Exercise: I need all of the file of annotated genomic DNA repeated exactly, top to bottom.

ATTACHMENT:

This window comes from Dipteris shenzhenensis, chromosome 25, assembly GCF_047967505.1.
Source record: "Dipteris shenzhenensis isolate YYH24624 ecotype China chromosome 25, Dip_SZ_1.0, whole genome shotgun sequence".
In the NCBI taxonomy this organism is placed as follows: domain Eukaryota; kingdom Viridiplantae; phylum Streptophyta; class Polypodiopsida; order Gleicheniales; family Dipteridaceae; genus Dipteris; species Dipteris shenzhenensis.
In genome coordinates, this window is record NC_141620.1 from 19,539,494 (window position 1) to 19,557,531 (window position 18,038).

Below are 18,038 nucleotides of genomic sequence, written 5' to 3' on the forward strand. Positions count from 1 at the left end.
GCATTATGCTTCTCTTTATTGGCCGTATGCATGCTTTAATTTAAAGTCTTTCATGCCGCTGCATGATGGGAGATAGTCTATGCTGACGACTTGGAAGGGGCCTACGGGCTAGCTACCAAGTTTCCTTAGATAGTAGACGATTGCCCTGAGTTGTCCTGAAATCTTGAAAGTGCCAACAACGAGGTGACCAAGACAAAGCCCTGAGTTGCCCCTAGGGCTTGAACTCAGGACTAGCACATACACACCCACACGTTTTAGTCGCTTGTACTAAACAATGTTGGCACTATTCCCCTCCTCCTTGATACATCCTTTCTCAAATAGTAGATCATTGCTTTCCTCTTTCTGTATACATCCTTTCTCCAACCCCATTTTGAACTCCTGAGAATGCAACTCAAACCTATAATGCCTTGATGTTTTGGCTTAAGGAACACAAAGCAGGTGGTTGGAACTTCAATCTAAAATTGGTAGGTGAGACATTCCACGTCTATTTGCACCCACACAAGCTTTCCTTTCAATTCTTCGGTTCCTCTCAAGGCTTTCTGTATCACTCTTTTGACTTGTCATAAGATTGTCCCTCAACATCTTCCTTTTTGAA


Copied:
This window comes from Dipteris shenzhenensis, chromosome 25, assembly GCF_047967505.1.
Source record: "Dipteris shenzhenensis isolate YYH24624 ecotype China chromosome 25, Dip_SZ_1.0, whole genome shotgun sequence".
In the NCBI taxonomy this organism is placed as follows: domain Eukaryota; kingdom Viridiplantae; phylum Streptophyta; class Polypodiopsida; order Gleicheniales; family Dipteridaceae; genus Dipteris; species Dipteris shenzhenensis.
In genome coordinates, this window is record NC_141620.1 from 19,539,494 (window position 1) to 19,557,531 (window position 18,038).

Below are 18,038 nucleotides of genomic sequence, written 5' to 3' on the forward strand. Positions count from 1 at the left end.
GCATTATGCTTCTCTTTATTGGCCGTATGCATGCTTTAATTTAAAGTCTTTCATGCCGCTGCATGATGGGAGATAGTCTATGCTGACGACTTGGAAGGGGCCTACGGGCTAGCTACCAAGTTTCCTTAGATAGTAGACGATTGCCCTGAGTTGTCCTGAAATCTTGAAAGTGCCAACAACGAGGTGACCAAGACAAAGCCCTGAGTTGCCCCTAGGGCTTGAACTCAGGACTAGCACATACACACCCACACGTTTTAGTCGCTTGTACTAAACAATGTTGGCACTATTCCCCTCCTCCTTGATACATCCTTTCTCAAATAGTAGATCATTGCTTTCCTCTTTCTGTATACATCCTTTCTCCAACCCCATTTTGAACTCCTGAGAATGCAACTCAAACCTATAATGCCTTGATGTTTTGGCTTAAGGAACACAAAGCAGGTGGTTGGAACTTCAATCTAAAATTGGTAGGTGAGACATTCCACGTCTATTTGCACCCACACAAGCTTTCCTTTCAATTCTTCGGTTCCTCTCAAGGCTTTCTGTATCACTCTTTTGACTTGTCATAAGATTGTCCCTCAACATCTTCCTTTTTGAA